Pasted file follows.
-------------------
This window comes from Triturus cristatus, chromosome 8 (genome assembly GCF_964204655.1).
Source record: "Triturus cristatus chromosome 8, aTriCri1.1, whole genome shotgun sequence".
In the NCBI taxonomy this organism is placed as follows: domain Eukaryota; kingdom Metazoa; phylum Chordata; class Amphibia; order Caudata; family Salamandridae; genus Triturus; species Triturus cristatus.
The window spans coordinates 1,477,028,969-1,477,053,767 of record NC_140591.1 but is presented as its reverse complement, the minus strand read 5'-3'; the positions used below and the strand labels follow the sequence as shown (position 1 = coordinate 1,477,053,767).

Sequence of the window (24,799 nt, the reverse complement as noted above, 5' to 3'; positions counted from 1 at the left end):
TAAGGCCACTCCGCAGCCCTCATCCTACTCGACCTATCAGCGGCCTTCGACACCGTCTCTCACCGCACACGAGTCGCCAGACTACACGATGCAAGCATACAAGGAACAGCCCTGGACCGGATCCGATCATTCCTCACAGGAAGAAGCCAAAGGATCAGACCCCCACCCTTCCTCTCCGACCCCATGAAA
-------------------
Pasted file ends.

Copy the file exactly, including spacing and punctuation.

This window comes from Triturus cristatus, chromosome 8 (genome assembly GCF_964204655.1).
Source record: "Triturus cristatus chromosome 8, aTriCri1.1, whole genome shotgun sequence".
In the NCBI taxonomy this organism is placed as follows: domain Eukaryota; kingdom Metazoa; phylum Chordata; class Amphibia; order Caudata; family Salamandridae; genus Triturus; species Triturus cristatus.
The window spans coordinates 1,477,028,969-1,477,053,767 of record NC_140591.1 but is presented as its reverse complement, the minus strand read 5'-3'; the positions used below and the strand labels follow the sequence as shown (position 1 = coordinate 1,477,053,767).

Sequence of the window (24,799 nt, the reverse complement as noted above, 5' to 3'; positions counted from 1 at the left end):
TAAGGCCACTCCGCAGCCCTCATCCTACTCGACCTATCAGCGGCCTTCGACACCGTCTCTCACCGCACACGAGTCGCCAGACTACACGATGCAAGCATACAAGGAACAGCCCTGGACCGGATCCGATCATTCCTCACAGGAAGAAGCCAAAGGATCAGACCCCCACCCTTCCTCTCCGACCCCATGAAA